Brazil Tells Foreigners Amazon Not for Sale
BRASILIA, Brazil -- Brazil Tuesday rejected a foreign proposal to buy and preserve land in the endangered Amazon and asked former U.S. Vice President Al Gore to support a home-grown rainforest-protection plan.
Gore, who has become a prominent green campaigner since leaving office, is in Brazil to promote the Portuguese-language version of his new book on climate change, "An Inconvenient Truth".
"The former vice president will study the proposal and may become a supporter," Environment Minister Marina Silva said in a statement after meeting Gore in Sao Paulo.
Brazil wants international support to help preserve the Amazon, the world's largest remaining tropical rainforest. Negotiators will present the new conservation plan at a round of global climate talks in Nairobi next month.
Silva and Foreign Minister Celso Amorim said Tuesday the Amazon was the heritage of the Brazilian people and was "not for sale".
Their comments, in a signed article on the opinion page of Folha de S.Paulo newspaper, followed a report in Britain's Sunday Telegraph newspaper two weeks ago that British Environment Secretary David Miliband was promoting a proposal for a global trust to buy and sell trees in the Amazon.
The report angered Brazilians, who see themselves as the rightful owners and best caretakers of the jungle, most of which lies in its territory.
"Well-meaning individuals concerned about global warming should dedicate themselves to influencing their own governments," the ministers said, adding that most greenhouse gases come from rich nations burning fossil fuels like coal and oil.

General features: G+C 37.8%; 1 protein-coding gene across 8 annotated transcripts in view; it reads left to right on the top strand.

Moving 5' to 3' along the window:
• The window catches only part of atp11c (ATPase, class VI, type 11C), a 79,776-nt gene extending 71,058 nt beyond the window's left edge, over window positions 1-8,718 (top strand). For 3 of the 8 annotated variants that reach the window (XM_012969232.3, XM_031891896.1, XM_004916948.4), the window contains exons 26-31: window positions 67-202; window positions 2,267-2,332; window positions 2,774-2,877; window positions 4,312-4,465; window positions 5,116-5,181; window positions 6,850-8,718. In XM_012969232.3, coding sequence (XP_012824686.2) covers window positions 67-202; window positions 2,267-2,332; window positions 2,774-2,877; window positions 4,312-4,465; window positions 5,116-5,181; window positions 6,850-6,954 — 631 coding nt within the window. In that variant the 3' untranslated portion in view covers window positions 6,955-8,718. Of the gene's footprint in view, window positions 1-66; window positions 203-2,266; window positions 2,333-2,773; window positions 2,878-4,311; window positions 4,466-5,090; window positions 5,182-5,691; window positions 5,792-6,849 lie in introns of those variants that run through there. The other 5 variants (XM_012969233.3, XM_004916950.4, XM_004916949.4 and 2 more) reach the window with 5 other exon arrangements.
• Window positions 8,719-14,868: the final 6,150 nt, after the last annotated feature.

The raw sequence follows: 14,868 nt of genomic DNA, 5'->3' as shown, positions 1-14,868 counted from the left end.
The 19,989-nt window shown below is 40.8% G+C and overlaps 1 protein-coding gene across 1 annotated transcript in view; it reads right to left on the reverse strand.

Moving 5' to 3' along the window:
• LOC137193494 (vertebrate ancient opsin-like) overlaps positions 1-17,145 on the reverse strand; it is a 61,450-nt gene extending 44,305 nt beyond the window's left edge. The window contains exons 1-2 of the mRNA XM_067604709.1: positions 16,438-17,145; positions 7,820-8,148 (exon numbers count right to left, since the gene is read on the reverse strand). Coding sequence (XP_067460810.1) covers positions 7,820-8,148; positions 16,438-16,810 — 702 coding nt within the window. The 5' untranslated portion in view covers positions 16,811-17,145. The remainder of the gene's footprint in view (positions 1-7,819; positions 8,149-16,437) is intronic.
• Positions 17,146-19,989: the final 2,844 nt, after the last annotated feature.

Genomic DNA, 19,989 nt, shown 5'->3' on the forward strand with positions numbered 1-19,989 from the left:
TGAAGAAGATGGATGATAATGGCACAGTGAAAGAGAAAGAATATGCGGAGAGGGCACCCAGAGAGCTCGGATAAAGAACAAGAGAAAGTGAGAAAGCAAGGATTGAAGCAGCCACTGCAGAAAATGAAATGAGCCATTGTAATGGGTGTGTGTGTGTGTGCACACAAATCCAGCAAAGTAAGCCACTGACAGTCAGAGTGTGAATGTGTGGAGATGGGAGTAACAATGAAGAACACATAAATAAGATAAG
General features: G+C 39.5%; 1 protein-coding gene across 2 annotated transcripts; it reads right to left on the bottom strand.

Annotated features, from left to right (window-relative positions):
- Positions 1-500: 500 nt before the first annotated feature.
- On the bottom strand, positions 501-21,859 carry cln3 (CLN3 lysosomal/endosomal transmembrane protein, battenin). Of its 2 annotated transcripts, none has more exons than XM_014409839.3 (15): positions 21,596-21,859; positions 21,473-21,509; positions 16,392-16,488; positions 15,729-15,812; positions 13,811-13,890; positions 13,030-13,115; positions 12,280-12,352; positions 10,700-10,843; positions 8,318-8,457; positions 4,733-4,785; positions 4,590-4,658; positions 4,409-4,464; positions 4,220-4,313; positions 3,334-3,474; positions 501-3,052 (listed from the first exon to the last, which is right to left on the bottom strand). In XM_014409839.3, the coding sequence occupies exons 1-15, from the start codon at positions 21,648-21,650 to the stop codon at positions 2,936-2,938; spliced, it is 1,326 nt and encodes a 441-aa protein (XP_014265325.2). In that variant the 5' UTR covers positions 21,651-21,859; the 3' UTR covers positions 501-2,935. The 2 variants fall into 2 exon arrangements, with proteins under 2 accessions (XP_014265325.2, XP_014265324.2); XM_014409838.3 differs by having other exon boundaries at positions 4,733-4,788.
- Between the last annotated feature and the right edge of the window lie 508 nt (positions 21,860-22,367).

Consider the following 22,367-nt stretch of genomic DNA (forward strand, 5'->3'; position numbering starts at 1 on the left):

SWATHE RAZED EVERY YEAR
Deforestation, which releases carbon from trees into the atmosphere, causes about 20 percent of the human greenhouse gas emissions linked to global warming.
A huge swathe of rainforest is razed in Brazil every year, but protecting land is a touchy sovereign issue in a country where nearly a third of all people live in poverty.
The ministers' article said the proposal Brazil will present in Nairobi would create a global rainforest fund and provide incentives for countries that voluntarily bring deforestation below 1990s levels.
"We believe this is an appropriate way for developed countries to support the conservation of tropical forests," they said.
The current global agreement, known as the Kyoto protocol, exempts developing nations from lowering greenhouse gas emissions, a fact cited by the United States when it refused to sign on.
Silva is known as a conservationist but some Brazilians, especially businessmen and farmers, criticize her for wanting to preserve too much land.
When she first came to office in 2004, deforestation surged as global demand for soy and beef tempted farmers and ranchers to clear more land. The export income lifted Brazil's economy and helped pay debts and fund a program that now provides aid to some 11 million poor families.
Deforestation slowed by a third in 2005 and is expected to slow a further 10 percent this year, owing partly to Silva's crackdown on illegal logging and partly to waning global demand for soy and beef.